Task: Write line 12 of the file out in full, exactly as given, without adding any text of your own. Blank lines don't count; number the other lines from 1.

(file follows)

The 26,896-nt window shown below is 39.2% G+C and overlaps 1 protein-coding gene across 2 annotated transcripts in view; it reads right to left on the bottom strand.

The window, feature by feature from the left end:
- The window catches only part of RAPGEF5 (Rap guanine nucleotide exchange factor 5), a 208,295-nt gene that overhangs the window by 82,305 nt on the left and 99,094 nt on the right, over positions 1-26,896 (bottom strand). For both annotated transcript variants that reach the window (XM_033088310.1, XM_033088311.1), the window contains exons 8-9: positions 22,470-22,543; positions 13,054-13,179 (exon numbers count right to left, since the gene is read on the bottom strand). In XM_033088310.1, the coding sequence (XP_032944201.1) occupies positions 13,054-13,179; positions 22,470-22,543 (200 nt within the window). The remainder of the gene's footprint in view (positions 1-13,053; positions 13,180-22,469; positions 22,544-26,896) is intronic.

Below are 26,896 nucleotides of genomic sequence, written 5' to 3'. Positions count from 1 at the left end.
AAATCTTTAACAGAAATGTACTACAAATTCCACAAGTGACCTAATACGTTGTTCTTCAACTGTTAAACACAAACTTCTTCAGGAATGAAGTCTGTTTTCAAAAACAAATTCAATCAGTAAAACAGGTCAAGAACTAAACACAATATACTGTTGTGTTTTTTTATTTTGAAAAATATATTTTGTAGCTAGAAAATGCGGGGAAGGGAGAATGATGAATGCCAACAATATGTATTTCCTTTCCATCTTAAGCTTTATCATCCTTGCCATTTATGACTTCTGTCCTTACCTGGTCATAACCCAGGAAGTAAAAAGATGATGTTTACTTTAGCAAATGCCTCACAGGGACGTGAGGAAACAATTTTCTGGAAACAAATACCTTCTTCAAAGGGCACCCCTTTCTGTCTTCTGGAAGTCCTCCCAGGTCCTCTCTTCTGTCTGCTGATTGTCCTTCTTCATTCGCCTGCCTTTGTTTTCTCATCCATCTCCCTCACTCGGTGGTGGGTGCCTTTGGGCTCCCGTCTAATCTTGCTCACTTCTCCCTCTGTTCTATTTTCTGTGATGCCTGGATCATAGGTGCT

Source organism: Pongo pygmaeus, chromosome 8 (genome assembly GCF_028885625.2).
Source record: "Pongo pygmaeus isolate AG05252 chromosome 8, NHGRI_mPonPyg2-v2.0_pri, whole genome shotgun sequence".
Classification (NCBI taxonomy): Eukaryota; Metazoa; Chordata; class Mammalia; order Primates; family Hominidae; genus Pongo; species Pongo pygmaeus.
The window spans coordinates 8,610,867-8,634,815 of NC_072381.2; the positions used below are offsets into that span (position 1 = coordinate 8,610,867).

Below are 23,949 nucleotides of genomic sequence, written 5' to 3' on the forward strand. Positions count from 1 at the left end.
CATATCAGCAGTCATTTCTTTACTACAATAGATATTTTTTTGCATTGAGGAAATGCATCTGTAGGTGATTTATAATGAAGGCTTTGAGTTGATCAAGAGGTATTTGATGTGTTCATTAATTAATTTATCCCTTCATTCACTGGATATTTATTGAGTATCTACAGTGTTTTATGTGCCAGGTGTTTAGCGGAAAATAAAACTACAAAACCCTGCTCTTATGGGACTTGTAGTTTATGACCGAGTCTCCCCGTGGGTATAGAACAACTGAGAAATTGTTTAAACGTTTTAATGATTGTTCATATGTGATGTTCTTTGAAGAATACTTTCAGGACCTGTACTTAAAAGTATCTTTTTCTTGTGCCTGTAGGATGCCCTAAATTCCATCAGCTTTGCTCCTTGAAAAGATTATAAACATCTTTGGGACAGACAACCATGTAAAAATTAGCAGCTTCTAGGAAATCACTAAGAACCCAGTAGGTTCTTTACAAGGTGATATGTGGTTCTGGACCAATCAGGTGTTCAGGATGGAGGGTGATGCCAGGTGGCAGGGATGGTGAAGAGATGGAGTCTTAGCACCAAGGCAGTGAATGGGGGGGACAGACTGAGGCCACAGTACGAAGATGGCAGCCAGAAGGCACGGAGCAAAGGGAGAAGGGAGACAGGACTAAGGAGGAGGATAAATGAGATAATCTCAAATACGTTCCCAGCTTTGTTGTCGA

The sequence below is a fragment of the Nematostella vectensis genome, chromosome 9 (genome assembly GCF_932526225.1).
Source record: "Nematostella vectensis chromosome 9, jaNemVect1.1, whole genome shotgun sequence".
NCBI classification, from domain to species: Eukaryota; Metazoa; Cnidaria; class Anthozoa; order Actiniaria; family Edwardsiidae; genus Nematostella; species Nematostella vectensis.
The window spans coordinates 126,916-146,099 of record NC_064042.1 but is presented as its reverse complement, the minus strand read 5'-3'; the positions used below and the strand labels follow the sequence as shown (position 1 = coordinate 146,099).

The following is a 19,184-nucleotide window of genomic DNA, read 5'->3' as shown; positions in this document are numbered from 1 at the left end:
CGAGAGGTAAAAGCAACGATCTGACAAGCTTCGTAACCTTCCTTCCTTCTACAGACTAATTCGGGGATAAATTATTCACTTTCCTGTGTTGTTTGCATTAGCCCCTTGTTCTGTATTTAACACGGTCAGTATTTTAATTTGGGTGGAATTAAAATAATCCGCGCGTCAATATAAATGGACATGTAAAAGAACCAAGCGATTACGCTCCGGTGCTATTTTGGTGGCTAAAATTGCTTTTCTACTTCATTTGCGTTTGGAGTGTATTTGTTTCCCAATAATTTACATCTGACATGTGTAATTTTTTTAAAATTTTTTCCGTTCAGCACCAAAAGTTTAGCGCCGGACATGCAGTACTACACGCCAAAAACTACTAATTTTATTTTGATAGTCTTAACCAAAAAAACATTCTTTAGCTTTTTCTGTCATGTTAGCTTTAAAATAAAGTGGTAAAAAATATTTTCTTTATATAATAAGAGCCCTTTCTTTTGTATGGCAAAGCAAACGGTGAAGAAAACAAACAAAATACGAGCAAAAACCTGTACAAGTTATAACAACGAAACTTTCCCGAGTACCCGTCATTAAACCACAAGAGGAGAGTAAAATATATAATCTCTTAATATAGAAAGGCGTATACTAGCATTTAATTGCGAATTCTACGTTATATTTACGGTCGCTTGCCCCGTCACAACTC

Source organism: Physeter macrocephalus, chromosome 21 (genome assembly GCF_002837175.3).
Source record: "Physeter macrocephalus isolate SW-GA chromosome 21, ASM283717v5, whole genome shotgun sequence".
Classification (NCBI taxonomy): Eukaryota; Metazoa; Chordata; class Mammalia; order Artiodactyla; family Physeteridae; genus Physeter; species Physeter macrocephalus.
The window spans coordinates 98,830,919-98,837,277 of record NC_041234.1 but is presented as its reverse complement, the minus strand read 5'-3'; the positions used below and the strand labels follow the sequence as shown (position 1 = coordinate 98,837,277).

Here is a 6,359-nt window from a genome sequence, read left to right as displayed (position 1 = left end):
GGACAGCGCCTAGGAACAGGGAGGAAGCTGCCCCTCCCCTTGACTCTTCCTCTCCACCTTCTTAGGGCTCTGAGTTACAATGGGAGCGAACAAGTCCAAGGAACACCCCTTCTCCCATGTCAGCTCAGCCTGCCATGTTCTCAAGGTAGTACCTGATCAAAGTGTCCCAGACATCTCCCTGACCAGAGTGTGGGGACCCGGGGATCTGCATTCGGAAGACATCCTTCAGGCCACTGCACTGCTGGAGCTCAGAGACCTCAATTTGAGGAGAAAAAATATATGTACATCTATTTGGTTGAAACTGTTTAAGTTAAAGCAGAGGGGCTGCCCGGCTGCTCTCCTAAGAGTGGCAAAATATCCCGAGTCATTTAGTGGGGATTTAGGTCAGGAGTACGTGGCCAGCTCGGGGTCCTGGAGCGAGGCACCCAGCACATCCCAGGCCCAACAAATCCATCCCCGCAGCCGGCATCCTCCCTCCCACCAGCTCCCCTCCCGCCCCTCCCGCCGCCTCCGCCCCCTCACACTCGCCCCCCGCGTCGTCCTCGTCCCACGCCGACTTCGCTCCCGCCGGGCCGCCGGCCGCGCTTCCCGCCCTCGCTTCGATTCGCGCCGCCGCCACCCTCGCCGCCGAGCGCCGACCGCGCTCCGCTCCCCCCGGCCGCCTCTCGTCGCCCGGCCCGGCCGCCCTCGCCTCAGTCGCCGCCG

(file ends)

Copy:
The sequence below is a fragment of the Nematostella vectensis genome, chromosome 9 (genome assembly GCF_932526225.1).